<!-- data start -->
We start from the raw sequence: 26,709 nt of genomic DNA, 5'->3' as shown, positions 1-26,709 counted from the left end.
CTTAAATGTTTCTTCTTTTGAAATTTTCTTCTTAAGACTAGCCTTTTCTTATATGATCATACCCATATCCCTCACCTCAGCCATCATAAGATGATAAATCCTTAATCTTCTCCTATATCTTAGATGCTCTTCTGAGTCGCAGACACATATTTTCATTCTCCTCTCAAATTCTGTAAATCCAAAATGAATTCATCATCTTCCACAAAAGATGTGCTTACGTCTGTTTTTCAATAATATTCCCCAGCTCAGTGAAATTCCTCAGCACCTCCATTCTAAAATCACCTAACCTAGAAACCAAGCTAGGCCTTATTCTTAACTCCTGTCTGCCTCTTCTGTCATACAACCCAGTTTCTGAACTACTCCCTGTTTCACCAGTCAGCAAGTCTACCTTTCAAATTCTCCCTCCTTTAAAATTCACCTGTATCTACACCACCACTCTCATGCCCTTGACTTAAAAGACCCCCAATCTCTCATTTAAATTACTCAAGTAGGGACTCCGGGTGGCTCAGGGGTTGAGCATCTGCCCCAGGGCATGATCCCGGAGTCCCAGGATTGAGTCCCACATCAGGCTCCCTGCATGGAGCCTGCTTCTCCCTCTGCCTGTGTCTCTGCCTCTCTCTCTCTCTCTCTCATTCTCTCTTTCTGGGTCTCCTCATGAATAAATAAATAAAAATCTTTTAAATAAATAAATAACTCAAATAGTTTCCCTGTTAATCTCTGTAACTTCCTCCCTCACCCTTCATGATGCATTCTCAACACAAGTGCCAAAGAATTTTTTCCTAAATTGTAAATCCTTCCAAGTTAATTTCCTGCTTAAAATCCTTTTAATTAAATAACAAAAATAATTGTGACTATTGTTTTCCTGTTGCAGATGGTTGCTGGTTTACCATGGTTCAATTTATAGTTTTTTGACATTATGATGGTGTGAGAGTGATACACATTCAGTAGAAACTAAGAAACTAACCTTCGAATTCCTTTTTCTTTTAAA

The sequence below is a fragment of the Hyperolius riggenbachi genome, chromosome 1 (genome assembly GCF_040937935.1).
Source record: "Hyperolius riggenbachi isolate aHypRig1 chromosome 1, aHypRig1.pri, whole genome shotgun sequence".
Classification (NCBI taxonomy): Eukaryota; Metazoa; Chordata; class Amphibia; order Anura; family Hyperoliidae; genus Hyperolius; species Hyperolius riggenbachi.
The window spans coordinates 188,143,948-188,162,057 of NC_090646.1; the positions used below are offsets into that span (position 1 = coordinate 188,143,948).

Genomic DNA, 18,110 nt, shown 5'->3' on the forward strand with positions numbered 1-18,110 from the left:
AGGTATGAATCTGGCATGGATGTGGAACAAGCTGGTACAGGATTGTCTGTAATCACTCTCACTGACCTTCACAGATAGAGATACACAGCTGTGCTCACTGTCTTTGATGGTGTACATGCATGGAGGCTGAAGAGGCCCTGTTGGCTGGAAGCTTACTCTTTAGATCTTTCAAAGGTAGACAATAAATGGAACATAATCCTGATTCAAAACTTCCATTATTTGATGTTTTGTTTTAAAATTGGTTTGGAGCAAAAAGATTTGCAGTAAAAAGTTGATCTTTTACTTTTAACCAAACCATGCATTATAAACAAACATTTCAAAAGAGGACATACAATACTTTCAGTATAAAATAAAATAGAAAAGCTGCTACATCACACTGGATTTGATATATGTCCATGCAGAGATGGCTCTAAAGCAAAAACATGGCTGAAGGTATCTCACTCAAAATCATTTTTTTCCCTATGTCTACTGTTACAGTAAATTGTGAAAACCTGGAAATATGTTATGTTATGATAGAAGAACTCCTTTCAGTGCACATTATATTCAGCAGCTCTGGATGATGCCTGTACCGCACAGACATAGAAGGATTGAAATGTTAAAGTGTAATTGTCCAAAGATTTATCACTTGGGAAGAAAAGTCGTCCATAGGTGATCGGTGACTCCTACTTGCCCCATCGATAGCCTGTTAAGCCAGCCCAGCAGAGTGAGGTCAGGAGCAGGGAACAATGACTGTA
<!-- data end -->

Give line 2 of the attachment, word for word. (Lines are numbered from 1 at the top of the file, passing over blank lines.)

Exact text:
CTTAAATGTTTCTTCTTTTGAAATTTTCTTCTTAAGACTAGCCTTTTCTTATATGATCATACCCATATCCCTCACCTCAGCCATCATAAGATGATAAATCCTTAATCTTCTCCTATATCTTAGATGCTCTTCTGAGTCGCAGACACATATTTTCATTCTCCTCTCAAATTCTGTAAATCCAAAATGAATTCATCATCTTCCACAAAAGATGTGCTTACGTCTGTTTTTCAATAATATTCCCCAGCTCAGTGAAATTCCTCAGCACCTCCATTCTAAAATCACCTAACCTAGAAACCAAGCTAGGCCTTATTCTTAACTCCTGTCTGCCTCTTCTGTCATACAACCCAGTTTCTGAACTACTCCCTGTTTCACCAGTCAGCAAGTCTACCTTTCAAATTCTCCCTCCTTTAAAATTCACCTGTATCTACACCACCACTCTCATGCCCTTGACTTAAAAGACCCCCAATCTCTCATTTAAATTACTCAAGTAGGGACTCCGGGTGGCTCAGGGGTTGAGCATCTGCCCCAGGGCATGATCCCGGAGTCCCAGGATTGAGTCCCACATCAGGCTCCCTGCATGGAGCCTGCTTCTCCCTCTGCCTGTGTCTCTGCCTCTCTCTCTCTCTCTCTCATTCTCTCTTTCTGGGTCTCCTCATGAATAAATAAATAAAAATCTTTTAAATAAATAAATAACTCAAATAGTTTCCCTGTTAATCTCTGTAACTTCCTCCCTCACCCTTCATGATGCATTCTCAACACAAGTGCCAAAGAATTTTTTCCTAAATTGTAAATCCTTCCAAGTTAATTTCCTGCTTAAAATCCTTTTAATTAAATAACAAAAATAATTGTGACTATTGTTTTCCTGTTGCAGATGGTTGCTGGTTTACCATGGTTCAATTTATAGTTTTTTGACATTATGATGGTGTGAGAGTGATACACATTCAGTAGAAACTAAGAAACTAACCTTCGAATTCCTTTTTCTTTTAAA